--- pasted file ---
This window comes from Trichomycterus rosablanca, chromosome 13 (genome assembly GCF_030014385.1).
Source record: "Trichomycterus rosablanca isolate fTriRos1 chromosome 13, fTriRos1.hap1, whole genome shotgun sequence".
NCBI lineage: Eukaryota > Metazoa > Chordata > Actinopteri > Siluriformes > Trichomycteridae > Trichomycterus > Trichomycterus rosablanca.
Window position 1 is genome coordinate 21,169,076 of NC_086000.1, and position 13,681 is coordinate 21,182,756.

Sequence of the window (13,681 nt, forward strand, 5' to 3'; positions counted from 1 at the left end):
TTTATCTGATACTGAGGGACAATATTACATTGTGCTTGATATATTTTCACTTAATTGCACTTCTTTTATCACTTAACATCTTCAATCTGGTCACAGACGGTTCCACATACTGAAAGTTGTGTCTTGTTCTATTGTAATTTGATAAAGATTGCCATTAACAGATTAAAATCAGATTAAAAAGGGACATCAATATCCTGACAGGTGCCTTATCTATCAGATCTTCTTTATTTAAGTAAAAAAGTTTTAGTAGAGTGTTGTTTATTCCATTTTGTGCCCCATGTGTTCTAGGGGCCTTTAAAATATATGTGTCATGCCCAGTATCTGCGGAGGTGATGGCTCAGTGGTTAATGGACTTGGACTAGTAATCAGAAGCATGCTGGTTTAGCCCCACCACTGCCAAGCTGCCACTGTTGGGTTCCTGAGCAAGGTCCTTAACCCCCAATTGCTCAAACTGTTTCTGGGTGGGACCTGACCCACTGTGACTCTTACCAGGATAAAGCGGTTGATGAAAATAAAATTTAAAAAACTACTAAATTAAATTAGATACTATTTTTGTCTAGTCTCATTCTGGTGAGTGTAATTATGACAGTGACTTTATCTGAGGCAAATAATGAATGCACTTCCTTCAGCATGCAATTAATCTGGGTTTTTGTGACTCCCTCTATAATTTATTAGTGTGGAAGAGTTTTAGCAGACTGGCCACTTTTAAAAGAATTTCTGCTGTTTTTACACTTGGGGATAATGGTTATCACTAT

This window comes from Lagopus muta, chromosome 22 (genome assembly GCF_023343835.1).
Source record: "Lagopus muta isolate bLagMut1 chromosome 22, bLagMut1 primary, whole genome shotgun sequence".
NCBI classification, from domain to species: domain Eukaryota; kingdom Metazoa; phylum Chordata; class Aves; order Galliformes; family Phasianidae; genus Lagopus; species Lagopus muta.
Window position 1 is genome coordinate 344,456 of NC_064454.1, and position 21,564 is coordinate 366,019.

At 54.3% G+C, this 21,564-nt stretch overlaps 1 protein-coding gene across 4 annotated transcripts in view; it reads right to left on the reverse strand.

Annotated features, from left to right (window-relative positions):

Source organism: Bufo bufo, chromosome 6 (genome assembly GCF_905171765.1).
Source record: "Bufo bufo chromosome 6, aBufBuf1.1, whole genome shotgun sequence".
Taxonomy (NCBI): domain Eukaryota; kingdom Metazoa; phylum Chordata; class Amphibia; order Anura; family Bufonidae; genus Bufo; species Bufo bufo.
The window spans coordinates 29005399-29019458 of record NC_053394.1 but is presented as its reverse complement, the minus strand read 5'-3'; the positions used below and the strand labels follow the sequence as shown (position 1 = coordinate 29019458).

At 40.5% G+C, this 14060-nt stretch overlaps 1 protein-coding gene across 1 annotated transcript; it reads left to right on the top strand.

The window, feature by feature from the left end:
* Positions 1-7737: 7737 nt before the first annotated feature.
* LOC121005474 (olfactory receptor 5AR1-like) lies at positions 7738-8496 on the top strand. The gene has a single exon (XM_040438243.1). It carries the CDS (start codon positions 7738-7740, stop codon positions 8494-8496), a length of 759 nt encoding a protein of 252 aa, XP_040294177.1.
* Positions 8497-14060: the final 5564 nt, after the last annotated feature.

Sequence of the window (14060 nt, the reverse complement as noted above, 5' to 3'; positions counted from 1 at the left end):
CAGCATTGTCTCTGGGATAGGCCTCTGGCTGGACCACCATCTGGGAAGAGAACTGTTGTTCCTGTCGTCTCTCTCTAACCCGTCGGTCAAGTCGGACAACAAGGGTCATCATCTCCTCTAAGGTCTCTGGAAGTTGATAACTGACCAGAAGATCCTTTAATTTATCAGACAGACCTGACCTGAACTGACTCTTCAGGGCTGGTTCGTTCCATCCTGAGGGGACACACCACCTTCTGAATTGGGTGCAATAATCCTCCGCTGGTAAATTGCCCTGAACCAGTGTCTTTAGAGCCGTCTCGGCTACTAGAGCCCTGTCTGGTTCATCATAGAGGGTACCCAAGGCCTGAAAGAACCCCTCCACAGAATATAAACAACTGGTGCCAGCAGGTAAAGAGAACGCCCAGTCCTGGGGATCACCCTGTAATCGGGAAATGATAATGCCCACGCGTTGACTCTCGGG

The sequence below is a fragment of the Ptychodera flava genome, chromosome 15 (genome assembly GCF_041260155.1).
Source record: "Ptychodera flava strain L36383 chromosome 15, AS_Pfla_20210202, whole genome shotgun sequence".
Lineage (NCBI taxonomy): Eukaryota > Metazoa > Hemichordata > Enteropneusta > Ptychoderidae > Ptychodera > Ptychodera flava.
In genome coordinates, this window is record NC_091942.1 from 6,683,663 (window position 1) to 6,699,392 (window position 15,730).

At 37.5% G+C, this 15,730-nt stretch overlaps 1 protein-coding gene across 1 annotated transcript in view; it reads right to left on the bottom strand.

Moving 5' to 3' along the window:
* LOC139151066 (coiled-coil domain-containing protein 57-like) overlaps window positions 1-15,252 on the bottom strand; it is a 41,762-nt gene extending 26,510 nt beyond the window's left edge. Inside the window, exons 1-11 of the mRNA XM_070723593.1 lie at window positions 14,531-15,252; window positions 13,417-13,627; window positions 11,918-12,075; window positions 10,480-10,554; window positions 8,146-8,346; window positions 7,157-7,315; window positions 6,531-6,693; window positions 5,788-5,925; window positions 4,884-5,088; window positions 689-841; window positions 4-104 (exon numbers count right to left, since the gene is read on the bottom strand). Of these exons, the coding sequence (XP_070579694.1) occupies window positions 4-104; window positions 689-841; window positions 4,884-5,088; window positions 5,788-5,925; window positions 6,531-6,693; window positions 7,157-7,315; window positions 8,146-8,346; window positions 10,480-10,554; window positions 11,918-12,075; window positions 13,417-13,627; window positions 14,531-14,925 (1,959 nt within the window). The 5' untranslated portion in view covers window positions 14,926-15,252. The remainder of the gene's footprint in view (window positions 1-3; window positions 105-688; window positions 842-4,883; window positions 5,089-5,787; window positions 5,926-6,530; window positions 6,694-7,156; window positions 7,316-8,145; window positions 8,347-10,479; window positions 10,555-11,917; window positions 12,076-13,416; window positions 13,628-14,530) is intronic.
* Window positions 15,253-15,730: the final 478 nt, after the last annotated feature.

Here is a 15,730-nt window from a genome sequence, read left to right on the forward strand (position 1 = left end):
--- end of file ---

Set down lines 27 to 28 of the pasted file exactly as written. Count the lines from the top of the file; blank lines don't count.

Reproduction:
In genome coordinates, this window is record NC_091942.1 from 6,683,663 (window position 1) to 6,699,392 (window position 15,730).

At 37.5% G+C, this 15,730-nt stretch overlaps 1 protein-coding gene across 1 annotated transcript in view; it reads right to left on the bottom strand.